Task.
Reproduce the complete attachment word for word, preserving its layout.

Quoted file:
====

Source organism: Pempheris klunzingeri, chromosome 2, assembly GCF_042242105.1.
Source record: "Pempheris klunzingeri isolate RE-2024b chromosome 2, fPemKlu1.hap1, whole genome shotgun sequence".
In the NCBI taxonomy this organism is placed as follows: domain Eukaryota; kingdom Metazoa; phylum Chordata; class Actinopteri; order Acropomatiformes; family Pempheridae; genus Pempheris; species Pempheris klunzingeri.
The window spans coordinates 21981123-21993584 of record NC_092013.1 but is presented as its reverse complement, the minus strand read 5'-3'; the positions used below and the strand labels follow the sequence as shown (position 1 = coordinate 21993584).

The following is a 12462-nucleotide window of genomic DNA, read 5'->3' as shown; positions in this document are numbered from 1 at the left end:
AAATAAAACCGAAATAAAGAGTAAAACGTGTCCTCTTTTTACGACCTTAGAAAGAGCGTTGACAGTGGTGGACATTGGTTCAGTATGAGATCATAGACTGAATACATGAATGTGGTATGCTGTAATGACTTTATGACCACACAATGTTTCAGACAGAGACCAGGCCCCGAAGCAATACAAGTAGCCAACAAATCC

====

Source organism: Pempheris klunzingeri, chromosome 2, assembly GCF_042242105.1.
Source record: "Pempheris klunzingeri isolate RE-2024b chromosome 2, fPemKlu1.hap1, whole genome shotgun sequence".
In the NCBI taxonomy this organism is placed as follows: domain Eukaryota; kingdom Metazoa; phylum Chordata; class Actinopteri; order Acropomatiformes; family Pempheridae; genus Pempheris; species Pempheris klunzingeri.
The window spans coordinates 21981123-21993584 of record NC_092013.1 but is presented as its reverse complement, the minus strand read 5'-3'; the positions used below and the strand labels follow the sequence as shown (position 1 = coordinate 21993584).

The following is a 12462-nucleotide window of genomic DNA, read 5'->3' as shown; positions in this document are numbered from 1 at the left end:
AAATAAAACCGAAATAAAGAGTAAAACGTGTCCTCTTTTTACGACCTTAGAAAGAGCGTTGACAGTGGTGGACATTGGTTCAGTATGAGATCATAGACTGAATACATGAATGTGGTATGCTGTAATGACTTTATGACCACACAATGTTTCAGACAGAGACCAGGCCCCGAAGCAATACAAGTAGCCAACAAATCC